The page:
Big Brothers Big Sisters Of South Texas Seeks Mentors From The Military
Big Brothers Big Sisters of South Texas is expanding its reach into San Antonio’s military community thanks to a $150,000 grant from the Texas Veterans Commission.
On Wednesday, the nonprofit announced an engagement campaign through which it hopes to recruit 150 military personnel and veterans to mentor at-risk youth.
At a ceremony Wednesday morning, Gen. Edward Rice, former commander of Air Education and Training Command at Randolph Air Force Base, commended the mentorship program and recalled the many individuals who had influenced his life's direction. He said every person in the military has valuable experiences they can pass along to young people.
“Whether it’s showing up on time, whether it’s to be disciplined, whether it’s organizational skills or understanding how to be part of team - those things that make people by successful by virtue of their service," he said.
Rice said Big Brothers Big Sisters is one way active duty personnel and veterans can continue on the path of service.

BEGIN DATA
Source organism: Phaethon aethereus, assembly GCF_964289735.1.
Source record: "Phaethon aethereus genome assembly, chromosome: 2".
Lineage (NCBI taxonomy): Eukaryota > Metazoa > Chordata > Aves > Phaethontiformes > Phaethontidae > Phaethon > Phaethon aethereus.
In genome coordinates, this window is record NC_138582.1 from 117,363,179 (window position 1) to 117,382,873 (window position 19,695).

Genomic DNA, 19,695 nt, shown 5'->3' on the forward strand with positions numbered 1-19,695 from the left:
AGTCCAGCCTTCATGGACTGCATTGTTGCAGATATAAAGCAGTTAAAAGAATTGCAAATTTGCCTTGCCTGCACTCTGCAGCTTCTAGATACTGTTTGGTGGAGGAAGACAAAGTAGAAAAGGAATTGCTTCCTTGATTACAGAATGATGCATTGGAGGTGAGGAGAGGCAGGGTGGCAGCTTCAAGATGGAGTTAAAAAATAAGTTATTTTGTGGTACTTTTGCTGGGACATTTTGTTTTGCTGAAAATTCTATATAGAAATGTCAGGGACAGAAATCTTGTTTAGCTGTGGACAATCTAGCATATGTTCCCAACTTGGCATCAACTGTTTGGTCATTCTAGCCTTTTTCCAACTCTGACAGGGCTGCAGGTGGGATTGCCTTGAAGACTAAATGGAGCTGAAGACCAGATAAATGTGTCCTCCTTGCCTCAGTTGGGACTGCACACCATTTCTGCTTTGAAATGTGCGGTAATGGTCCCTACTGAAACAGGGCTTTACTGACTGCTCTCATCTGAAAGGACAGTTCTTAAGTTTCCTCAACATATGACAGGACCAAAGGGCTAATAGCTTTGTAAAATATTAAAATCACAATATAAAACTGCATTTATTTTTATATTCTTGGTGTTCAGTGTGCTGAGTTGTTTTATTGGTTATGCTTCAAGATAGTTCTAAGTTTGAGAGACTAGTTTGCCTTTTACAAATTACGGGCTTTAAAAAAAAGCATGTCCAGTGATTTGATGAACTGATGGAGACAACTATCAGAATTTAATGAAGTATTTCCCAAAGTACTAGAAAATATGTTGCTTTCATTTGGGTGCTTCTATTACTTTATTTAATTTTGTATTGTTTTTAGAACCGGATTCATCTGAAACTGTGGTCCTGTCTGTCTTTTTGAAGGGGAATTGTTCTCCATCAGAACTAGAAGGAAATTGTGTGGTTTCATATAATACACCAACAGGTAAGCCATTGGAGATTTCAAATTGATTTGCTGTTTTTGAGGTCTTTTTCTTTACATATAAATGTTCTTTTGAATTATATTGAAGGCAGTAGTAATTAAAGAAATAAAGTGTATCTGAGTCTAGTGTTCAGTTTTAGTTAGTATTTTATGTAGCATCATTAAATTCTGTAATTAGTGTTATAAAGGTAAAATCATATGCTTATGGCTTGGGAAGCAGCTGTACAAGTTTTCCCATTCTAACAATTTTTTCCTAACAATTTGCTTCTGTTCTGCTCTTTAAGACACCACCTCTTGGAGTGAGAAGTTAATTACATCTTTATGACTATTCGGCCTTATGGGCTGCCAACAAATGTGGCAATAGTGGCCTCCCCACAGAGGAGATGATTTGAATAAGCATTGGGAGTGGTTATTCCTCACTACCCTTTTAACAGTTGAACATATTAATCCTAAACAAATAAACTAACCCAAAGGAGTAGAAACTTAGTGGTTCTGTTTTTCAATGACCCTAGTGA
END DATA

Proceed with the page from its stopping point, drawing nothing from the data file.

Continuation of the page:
For Allison Brewton, a Marine Corps veteran, mentoring was a centering experience after the service. Since November, she said she's developed a close bond with her mentee, who's getting ready to start high school.
"A lot of times after you’ve left your service in the military, you kind of get lost," Brewton said. "Being able to mentor as a veteran, it gives me a new job basically. As military, I think, we want to fix things. We want to make things correct or right."
Big Brothers Big Sisters wants to get active military members involved for their children’s sake, too.
“So dad may be deployed, mom may be deployed. There may be that missing link at home. Or maybe because they’ve moved so many times, they have issues making friends or whatever," Brewton said. "As veterans, we understand what the kids are going through, too.”
Brewton's own son felt the impacts of regular moves and other setbacks inherent in military life. She said mentors can be a stabilizing presence for kids like him.
"We bounced around, we bounced back and forth," Brewton said. "I got deployed. My fiancé was killed in action. So there were a lot things that he went through. He needed an outlet that he could talk to, one who wasn't going to discipline him because he had a bad day at school, wasn't going to make him to do his homework and chores. Just somebody that he could talk to. As a military child, that's so important."
Armen Babajanian, chief operations officer with Big Brothers Big Sisters of South Texas, said the nonprofit is currently about halfway to its recruitment goal.